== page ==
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Monday, February 22, 2010

Children Learn From Our Words


I have had many excellent teachers during my school days in New Jersey. Some of them stand out in my mind as kind, and compassionate. However the little snippets of memories that stand out most in my mind are those produced by the less compassionate teachers. I remember the ridicule in front of my peers by a second grade teacher. I can remember her exact words; "Diane close your mouth, are you catching flies?" I was so traumatized I went home and told my mother, who called the school and told her off. She was the wife of a minister too. My mouth was open, because I spent my entire childhood with sinus infections, making it hard to breathe through my nose. My peers soon began making fun of my snotty nose. It is no wonder why I hated school, and missed allot of days as a child.

Teachers should realize that the way they treat their students will spill over onto how their peers will treat them. Just as parents are under the pressures of day to day living, and earning a living, teachers are only human and fall prey to those short tempered moments when a child pushes all the wrong buttons. Many times it isn't even the child who pushes the buttons that gets the fallout. It is that last raw nerve that becomes so aggravated, that one is at the mercy of complete exasperation.

However if we want to be a good memory of a future adult, then we must be diligent to curb our temperament, and make better choices in how we react in front of the children we influence today.

As a parent we tell our children we love them. We hug them when they are adorable and oh so lovable. Suddenly, they are not co-operating, creating messes, and upsetting the peace we need after a hard day. Now those children are equating love with anger, fowl or demeaning language, and sometimes physical pain. In my memory the lasting hurt came from the words that were spoke to me. My father who I know loved me, said many hurtful things, using words like fat, ugly, and sickening to me. He also hit me with a leather belt. But, the sting of the belt was nothing compared to the words.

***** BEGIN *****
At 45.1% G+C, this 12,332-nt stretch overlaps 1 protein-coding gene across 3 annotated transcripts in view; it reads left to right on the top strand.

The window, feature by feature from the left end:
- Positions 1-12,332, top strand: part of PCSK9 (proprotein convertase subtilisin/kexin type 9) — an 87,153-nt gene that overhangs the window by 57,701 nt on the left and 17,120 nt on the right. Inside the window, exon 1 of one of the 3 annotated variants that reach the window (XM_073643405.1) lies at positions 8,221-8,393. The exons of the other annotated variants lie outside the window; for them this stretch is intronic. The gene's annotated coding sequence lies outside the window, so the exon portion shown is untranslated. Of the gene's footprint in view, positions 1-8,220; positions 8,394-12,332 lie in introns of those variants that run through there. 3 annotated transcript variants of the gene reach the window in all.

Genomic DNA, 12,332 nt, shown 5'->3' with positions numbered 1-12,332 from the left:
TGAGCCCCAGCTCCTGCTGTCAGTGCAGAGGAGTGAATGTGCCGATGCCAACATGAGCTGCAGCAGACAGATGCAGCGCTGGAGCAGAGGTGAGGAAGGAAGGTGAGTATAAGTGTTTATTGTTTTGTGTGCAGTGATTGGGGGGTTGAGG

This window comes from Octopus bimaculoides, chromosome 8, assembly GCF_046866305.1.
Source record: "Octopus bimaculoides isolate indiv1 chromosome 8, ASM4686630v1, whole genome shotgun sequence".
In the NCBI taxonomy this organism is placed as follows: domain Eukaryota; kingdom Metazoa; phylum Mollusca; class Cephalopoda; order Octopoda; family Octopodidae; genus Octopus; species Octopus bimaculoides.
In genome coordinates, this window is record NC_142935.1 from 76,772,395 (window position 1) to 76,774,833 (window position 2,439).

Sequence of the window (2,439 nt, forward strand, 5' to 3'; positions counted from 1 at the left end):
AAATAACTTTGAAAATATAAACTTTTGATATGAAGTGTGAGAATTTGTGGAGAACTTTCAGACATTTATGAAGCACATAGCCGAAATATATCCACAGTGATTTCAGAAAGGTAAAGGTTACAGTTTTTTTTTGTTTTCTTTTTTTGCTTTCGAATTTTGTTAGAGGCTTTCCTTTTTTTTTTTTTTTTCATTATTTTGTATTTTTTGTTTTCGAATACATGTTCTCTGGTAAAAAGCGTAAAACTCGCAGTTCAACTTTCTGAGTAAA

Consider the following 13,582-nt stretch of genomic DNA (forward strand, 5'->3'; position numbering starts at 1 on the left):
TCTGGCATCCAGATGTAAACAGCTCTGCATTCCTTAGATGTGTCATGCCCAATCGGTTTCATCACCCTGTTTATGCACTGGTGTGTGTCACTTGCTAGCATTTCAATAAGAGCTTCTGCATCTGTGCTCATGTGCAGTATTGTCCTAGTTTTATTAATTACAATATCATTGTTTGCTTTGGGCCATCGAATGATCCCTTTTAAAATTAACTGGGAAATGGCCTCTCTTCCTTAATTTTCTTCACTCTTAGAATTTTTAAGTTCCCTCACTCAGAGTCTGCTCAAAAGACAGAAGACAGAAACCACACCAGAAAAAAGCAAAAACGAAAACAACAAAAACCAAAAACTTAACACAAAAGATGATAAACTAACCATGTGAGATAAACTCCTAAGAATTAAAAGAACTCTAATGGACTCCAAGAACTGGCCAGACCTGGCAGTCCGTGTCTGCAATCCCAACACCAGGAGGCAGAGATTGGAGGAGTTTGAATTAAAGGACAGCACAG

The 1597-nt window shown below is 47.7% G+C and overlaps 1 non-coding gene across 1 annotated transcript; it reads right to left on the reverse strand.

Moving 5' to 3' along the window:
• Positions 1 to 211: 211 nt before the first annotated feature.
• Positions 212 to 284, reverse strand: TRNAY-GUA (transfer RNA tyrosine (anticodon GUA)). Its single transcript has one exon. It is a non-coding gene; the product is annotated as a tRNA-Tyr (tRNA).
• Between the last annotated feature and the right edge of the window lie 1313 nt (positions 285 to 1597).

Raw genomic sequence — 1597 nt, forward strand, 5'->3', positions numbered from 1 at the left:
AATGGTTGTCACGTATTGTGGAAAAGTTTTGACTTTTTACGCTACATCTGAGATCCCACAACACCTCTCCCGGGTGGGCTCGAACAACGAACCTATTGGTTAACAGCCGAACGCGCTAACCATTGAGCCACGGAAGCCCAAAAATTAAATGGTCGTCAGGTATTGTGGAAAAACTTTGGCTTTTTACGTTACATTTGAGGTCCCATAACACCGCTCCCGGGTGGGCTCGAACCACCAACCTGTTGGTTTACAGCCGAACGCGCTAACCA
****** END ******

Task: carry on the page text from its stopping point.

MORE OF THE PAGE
His words lead me to search out love and approval from men who were just like him. They were either emotionally unattainable, or hurtful, demeaning alcoholics. My mother was a loving, kind person who was extremely altruistic. However, she was the wife of my father, and often tried to explain his behavior away as a necessary fatherly responsibility. She often apologized to me for his behavior, but condoned it as his inability to grasp proper fatherhood qualities because he was abandoned by his own father.

It has taken me many years of self searching to realize that I fostered a victim mentality for years, and years. I still struggle with that victim mentality. My older brother once confronted me on this issue, and I was dumbfounded, and clueless at that moment. I felt defensive, and hurt at his accusations. Once again I felt like a victim. Poor pitiful me, why do I always end up with the short end of the stick?

The wake up call came in a class facilitated by the Warren County Adult Education Program, and taught by Dr. Gwen Roquemore, entitled Taking It To The Limit. She helped me realize, "If it would be, it is up to me, if I am not for me, who would be?" Another affirmation she taught me was, "Never allow anyone to create feelings in you that are not enlightening, enhancing, or empowering."

Many, many years of my life were spent healing from the words of several of the adults who were supposedly role models in my childhood. So please weigh your words when spoken to, and in front of the children GOD placed in your life...PLEASE!

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